Everything You Need To Know About Bill C-69 & 684 min read

With the new environmental assessment process, big projects are likely to face greater scrutiny.

With the new environmental assessment process, big projects are likely to face greater scrutiny.

Environmental concern is at the forefront of major infrastructure projects in Canada. This means that large scale projects such as setting up interprovincial pipelines, nuclear energy facilities, and even big mining projects are subject to federal review. The Canadian Environmental Assessment Agency Act (CEAA) and the National Energy Board Act (NEBA) are crucial in ensuring that these concerns are well-addressed at all times. Recently, the country’s federal environmental assessment system received a makeover with the introduction of Bill C-69. 

This bill implements the new Impact Assessment Act (IAA) and features a revised list of activities that can lead to an impact assessment. It also outlines details about how the impact assessment process will work.

 

The key highlights of this Bill are: 

– The Impact Assessment Agency (IAA) of Canada replaces the Canadian Environmental Assessment Agency. 

– The spotlight will be on sustainability with equal importance given to the impact on the community as a whole. For instance, if a project is likely to have implications on the future of the local community despite being sustainable, the proponents of the project will have to come up with an acceptable solution before they can proceed.

– There is to be a planning phase of 180 days which will see the involvement of the IAA, federal authorities, Indigenous communities, project proponents, and other stakeholders

– Two new regulations have also been put in place to identify projects that will need federal review as per the IAA terms, and to earmark the information that is to be submitted and the basis for setting time limits.

Pipelines such as these are likely to be affected by the new environmental assessment process.

Along with Bill C-69, Bill C-68 has been introduced to fortify the protection of aquatic species and also safeguard the interests of people and communities that depend on them. The introduction of Bill C-68 has brought about significant changes to the Fisheries Act. It is important that the individuals and organizations involved in major development projects, especially in the sectors of mining, construction, oil and gas, are aware of the key facts.

Things to note are: 

– Protection of all fish is emphasized as opposed to a particular species in the previous act. Thus, all species of fish, and all waters that are home to fish, assume equal importance under the new legislation. Also, now both permanent and temporary activities will come under the purview of the Fisheries Act.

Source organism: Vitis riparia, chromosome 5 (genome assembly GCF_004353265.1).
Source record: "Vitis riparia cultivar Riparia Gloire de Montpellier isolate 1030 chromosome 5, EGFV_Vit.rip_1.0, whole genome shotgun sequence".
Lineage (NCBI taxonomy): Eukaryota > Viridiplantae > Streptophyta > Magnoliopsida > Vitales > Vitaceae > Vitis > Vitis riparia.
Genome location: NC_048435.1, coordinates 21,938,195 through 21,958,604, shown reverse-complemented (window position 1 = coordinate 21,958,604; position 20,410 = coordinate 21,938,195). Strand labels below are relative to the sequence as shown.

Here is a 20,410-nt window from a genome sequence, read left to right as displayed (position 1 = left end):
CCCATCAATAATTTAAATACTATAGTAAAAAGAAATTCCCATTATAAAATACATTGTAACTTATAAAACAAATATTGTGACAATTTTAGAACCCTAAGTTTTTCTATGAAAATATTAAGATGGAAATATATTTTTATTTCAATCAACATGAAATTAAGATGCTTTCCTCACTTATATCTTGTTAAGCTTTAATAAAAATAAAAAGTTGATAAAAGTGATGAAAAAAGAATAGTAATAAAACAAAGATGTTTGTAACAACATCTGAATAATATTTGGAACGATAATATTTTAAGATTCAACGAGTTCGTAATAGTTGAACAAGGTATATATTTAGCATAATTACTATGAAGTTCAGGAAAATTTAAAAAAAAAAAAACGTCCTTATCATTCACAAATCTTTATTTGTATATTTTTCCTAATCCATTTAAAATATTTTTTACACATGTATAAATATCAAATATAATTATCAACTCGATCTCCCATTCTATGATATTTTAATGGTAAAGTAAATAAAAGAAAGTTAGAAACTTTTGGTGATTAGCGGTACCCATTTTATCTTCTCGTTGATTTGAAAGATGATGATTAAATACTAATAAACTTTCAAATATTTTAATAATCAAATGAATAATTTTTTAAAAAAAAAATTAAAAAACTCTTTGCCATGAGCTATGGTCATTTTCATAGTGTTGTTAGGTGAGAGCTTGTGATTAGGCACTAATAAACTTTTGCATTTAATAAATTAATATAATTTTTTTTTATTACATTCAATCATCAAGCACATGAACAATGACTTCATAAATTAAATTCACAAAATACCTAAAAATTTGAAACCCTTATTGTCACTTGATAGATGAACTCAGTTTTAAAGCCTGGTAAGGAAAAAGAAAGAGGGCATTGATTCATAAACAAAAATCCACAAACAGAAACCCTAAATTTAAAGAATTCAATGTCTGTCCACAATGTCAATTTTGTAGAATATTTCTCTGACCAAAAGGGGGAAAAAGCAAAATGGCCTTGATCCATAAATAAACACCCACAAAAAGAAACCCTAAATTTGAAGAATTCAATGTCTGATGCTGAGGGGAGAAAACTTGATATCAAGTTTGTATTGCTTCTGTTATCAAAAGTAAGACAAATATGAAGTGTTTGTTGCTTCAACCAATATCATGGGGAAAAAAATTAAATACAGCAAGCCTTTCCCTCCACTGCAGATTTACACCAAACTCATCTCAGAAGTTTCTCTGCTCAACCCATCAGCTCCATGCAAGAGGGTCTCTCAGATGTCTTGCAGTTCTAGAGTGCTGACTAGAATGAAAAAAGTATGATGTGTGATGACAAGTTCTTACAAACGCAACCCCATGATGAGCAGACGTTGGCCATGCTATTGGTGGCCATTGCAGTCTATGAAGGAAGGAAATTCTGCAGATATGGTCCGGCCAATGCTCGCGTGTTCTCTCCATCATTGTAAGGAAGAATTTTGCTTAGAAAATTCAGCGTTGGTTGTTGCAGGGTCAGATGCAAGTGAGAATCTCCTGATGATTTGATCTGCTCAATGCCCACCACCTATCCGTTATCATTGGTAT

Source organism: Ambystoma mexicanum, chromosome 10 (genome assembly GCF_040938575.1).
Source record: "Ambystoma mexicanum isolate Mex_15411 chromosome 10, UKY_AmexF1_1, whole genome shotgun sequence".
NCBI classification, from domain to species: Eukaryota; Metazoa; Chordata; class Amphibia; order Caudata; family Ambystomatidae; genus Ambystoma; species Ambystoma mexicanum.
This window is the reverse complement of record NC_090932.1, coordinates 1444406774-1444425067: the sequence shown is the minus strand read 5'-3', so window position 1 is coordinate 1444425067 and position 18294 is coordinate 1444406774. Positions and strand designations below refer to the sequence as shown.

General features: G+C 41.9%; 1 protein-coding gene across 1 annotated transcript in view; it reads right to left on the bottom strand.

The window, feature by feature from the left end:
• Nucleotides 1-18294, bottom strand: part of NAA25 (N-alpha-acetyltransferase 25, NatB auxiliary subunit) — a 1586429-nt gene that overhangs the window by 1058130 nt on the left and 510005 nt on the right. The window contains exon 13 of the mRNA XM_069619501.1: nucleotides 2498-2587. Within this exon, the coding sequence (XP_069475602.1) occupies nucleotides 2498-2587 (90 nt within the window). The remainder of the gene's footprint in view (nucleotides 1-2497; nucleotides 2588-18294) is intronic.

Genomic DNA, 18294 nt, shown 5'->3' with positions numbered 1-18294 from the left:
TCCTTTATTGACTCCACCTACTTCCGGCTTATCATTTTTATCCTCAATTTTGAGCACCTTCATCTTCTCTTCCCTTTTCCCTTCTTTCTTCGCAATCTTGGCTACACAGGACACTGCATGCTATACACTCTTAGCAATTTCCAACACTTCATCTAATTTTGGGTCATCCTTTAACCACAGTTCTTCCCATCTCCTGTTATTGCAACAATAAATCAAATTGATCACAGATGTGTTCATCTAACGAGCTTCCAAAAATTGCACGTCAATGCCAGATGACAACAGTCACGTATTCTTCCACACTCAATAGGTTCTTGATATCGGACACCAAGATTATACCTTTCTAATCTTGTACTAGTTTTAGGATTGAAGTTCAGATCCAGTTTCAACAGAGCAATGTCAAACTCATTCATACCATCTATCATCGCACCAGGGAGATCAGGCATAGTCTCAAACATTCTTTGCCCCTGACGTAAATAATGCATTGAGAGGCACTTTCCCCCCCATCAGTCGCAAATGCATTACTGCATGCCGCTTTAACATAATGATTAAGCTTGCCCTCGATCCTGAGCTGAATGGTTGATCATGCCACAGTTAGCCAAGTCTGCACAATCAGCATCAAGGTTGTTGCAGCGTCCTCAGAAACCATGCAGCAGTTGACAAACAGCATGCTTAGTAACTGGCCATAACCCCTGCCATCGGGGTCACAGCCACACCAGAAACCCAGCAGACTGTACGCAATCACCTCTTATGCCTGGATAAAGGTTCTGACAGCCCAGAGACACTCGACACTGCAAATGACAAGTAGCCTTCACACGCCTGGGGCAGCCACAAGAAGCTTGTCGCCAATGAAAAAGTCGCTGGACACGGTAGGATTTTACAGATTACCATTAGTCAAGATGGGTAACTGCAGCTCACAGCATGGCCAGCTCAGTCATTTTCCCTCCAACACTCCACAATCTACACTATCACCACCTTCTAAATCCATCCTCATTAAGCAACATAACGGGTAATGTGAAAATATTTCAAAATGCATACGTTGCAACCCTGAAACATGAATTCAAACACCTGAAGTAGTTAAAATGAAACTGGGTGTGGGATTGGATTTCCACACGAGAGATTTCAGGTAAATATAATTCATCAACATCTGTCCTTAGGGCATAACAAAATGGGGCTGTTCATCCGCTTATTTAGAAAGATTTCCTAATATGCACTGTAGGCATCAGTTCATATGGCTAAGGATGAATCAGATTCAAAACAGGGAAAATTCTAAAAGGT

– While the previous act stressed the prohibition of serious harm to fish, the current one also includes harm to fish habitat. Now there are two prohibitions in place – prohibition on causing the death of fish by any means other than fishing and ban on harmful alteration, disruption and destruction (HADD) of fish habitat. The scope of fish habitat includes spawning grounds or nurseries, fish rearing areas, and migration areas among others.

– While the earlier legislation provided for self-assessment as to whether the proposed project needs a full regulatory review process under the Fisheries Act, the current legislation provides for Codes of Practice to be established instead. Smaller projects or short-term projects that comply with these codes are likely to be allowed to proceed without formal review. Larger projects or those more lengthy that don’t adhere to the codes will be subjected to a formal review.

– Project proponents are bound by the legislation to engage and partner with Indigenous communities to determine the impact their project will have on fisheries. This is because a large number of Indigenous people are dependent on fish and aquatic species for food as well as cultural needs.

 

Thus, the onus is now on industrial players and associated sectors to do their part to protect the environment by adhering to these legislations. At Goodfish, we are committed to the dual purpose of protecting the environment and the interests of Indigenous communities.

By ensuring efficient cleaning of protective workwear and helping industries reuse these items, we are helping to protect the environment. In addition, our dry cleaning process (that is supported by research conducted in collaboration with the Alberta Research Council and the University of Alberta) uses a waterless system thus, keeping the environmental impact minimal – even when cleaning oily workwear. We have also managed to remain an enterprise that is wholly owned and operated by the Aboriginal community. 

Bill C-69 promises to ensure that all major oil and gas. mining and construction projects in Canada take into consideration their impact on the environment and community. The aim to create a sustainable future for both our planet and these industries.  

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